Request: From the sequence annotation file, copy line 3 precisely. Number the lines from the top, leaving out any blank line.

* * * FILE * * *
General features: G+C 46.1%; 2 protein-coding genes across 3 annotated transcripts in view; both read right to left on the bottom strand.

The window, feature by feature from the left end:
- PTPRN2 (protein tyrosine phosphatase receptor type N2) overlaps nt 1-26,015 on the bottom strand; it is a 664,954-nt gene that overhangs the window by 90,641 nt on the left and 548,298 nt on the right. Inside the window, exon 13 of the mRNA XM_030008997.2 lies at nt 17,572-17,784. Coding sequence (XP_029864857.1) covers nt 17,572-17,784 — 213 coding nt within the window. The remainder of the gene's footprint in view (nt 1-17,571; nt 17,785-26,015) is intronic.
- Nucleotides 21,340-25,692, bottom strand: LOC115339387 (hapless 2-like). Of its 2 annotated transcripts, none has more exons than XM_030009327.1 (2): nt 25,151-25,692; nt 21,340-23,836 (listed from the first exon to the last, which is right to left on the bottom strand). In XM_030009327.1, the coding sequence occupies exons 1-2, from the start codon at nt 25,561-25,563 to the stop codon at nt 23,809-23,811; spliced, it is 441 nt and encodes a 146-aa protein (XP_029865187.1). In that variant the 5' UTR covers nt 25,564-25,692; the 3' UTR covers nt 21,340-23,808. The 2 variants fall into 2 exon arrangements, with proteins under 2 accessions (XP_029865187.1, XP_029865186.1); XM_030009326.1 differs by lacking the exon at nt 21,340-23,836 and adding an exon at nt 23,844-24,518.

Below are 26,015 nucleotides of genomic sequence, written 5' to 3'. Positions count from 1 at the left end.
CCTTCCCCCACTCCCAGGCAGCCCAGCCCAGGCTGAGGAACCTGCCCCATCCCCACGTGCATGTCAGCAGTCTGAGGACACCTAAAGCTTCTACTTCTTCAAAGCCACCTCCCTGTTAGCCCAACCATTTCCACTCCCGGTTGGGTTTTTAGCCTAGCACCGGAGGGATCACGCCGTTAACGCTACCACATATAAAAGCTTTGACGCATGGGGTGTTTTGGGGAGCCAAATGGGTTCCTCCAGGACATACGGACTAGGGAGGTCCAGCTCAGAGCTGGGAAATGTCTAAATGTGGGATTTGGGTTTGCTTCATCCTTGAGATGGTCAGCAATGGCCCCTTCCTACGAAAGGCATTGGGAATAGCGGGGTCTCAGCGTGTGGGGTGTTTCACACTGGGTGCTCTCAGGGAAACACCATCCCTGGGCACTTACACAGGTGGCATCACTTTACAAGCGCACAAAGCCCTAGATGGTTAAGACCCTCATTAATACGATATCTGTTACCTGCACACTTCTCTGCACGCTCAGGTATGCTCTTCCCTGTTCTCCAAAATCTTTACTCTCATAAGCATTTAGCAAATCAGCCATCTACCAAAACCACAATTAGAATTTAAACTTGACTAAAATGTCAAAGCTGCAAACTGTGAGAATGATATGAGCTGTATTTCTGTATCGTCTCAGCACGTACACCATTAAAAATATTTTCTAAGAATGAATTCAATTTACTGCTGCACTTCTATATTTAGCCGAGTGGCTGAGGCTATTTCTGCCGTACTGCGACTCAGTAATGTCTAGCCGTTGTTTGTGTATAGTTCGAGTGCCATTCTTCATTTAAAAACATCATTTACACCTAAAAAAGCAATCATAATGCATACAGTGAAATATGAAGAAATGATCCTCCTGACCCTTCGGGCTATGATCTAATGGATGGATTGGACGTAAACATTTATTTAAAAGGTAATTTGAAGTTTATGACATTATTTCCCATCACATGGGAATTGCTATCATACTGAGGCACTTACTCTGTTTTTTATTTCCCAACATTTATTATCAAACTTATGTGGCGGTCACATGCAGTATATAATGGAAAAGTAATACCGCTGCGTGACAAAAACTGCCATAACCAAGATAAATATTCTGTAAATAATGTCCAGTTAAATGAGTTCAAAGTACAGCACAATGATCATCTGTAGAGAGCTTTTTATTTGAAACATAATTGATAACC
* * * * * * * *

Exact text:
- PTPRN2 (protein tyrosine phosphatase receptor type N2) overlaps nt 1-26,015 on the bottom strand; it is a 664,954-nt gene that overhangs the window by 90,641 nt on the left and 548,298 nt on the right. Inside the window, exon 13 of the mRNA XM_030008997.2 lies at nt 17,572-17,784. Coding sequence (XP_029864857.1) covers nt 17,572-17,784 — 213 coding nt within the window. The remainder of the gene's footprint in view (nt 1-17,571; nt 17,785-26,015) is intronic.